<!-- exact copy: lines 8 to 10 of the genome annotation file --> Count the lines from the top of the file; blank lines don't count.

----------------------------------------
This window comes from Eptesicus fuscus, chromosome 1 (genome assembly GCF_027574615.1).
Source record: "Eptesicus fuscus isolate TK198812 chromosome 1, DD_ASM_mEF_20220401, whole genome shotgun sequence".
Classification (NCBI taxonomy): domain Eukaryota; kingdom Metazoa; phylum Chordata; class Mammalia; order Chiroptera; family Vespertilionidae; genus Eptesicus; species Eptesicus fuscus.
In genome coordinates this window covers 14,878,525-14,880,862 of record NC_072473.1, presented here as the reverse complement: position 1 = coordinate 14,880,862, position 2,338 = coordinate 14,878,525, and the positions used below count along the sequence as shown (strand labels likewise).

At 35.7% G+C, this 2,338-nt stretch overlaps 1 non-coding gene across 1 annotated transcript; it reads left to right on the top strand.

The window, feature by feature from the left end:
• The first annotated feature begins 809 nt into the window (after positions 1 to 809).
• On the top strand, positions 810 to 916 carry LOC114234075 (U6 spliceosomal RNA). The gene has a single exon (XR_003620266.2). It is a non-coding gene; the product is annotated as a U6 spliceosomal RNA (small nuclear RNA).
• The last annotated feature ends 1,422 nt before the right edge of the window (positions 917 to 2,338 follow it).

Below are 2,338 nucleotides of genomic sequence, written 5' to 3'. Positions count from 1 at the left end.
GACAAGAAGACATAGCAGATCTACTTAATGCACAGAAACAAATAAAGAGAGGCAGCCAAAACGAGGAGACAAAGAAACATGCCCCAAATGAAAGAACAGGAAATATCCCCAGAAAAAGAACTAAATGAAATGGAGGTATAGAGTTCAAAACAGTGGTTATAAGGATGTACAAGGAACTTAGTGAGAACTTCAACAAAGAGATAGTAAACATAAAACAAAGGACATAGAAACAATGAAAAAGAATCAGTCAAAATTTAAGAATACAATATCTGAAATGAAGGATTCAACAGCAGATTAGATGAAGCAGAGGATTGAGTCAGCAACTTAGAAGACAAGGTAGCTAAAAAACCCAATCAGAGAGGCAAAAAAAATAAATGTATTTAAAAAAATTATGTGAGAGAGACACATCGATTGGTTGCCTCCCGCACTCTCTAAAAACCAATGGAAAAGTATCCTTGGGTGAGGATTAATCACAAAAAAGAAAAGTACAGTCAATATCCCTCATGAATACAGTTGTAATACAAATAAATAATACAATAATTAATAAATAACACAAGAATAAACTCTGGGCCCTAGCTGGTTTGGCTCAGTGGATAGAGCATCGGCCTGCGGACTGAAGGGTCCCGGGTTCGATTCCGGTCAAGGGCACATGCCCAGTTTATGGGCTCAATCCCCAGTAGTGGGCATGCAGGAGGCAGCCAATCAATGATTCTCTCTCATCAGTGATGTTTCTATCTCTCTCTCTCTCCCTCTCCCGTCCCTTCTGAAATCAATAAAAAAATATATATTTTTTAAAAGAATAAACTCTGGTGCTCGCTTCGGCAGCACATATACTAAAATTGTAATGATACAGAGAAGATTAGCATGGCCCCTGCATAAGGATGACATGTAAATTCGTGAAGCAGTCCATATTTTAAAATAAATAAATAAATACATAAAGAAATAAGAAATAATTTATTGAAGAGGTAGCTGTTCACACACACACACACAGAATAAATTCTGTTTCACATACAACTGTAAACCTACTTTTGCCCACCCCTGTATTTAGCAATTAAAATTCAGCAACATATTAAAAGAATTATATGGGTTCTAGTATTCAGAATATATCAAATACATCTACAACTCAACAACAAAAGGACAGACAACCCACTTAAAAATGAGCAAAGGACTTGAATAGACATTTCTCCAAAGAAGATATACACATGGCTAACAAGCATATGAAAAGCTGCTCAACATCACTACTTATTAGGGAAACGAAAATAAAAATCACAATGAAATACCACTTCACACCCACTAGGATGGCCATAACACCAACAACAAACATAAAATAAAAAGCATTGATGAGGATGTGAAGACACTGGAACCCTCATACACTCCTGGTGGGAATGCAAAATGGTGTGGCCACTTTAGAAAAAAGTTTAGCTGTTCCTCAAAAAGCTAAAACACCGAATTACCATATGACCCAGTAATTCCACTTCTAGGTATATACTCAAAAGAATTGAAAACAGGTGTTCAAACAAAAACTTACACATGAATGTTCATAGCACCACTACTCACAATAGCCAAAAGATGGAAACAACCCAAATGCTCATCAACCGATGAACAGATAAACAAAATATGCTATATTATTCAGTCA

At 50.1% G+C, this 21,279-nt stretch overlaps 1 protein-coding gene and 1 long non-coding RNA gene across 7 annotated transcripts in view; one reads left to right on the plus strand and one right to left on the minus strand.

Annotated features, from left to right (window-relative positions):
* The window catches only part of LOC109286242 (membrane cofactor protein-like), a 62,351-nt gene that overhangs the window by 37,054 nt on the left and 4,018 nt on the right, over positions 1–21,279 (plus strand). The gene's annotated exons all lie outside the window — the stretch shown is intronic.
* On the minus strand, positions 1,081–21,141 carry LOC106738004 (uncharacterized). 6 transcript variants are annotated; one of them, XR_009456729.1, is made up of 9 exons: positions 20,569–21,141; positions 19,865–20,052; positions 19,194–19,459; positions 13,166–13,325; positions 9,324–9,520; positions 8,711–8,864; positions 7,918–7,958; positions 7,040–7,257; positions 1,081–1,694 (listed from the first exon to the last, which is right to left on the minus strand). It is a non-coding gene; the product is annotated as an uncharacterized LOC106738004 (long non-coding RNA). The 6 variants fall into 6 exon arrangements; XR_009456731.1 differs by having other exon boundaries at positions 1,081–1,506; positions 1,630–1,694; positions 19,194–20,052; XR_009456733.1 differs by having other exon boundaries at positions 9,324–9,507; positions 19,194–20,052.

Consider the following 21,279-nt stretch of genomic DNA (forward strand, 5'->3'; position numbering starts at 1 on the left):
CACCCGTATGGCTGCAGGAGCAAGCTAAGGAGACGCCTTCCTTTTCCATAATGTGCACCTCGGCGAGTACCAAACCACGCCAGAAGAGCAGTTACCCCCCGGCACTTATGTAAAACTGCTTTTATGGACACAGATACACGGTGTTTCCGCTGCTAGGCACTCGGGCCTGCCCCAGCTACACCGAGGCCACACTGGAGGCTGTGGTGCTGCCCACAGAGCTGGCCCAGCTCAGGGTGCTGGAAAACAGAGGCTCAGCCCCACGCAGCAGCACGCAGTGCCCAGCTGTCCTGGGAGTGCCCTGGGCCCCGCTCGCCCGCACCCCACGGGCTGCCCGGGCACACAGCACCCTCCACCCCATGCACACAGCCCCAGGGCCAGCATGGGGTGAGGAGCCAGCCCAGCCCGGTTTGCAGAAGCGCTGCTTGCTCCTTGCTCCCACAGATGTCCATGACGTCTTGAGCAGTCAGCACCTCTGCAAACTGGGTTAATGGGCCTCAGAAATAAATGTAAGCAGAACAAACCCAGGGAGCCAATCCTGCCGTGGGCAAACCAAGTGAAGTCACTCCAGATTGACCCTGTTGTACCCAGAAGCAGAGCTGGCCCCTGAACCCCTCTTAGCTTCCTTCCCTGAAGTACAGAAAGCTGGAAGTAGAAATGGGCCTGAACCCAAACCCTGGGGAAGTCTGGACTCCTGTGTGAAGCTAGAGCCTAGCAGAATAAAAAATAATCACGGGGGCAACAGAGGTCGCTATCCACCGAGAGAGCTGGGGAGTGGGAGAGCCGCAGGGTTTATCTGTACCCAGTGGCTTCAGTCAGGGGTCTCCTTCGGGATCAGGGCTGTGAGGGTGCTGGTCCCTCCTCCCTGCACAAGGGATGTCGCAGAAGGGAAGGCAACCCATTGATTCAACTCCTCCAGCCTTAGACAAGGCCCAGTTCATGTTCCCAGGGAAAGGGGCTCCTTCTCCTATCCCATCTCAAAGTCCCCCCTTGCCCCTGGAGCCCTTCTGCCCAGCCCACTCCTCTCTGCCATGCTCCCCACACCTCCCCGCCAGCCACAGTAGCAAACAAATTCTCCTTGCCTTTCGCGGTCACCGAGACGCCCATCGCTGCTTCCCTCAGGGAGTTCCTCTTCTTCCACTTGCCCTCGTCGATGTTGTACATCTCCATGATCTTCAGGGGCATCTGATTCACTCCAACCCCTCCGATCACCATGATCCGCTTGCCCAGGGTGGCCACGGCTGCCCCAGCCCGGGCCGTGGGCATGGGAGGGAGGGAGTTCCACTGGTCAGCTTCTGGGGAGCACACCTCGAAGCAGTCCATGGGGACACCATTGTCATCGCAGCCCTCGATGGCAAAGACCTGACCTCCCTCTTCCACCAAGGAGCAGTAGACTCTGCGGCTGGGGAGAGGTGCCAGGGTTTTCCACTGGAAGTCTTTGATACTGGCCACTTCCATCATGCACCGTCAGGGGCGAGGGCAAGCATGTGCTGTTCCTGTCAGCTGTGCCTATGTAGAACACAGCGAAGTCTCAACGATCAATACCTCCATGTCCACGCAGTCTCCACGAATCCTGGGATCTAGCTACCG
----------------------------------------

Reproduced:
• On the top strand, positions 810 to 916 carry LOC114234075 (U6 spliceosomal RNA). The gene has a single exon (XR_003620266.2). It is a non-coding gene; the product is annotated as a U6 spliceosomal RNA (small nuclear RNA).
• The last annotated feature ends 1,422 nt before the right edge of the window (positions 917 to 2,338 follow it).

Below are 2,338 nucleotides of genomic sequence, written 5' to 3'. Positions count from 1 at the left end.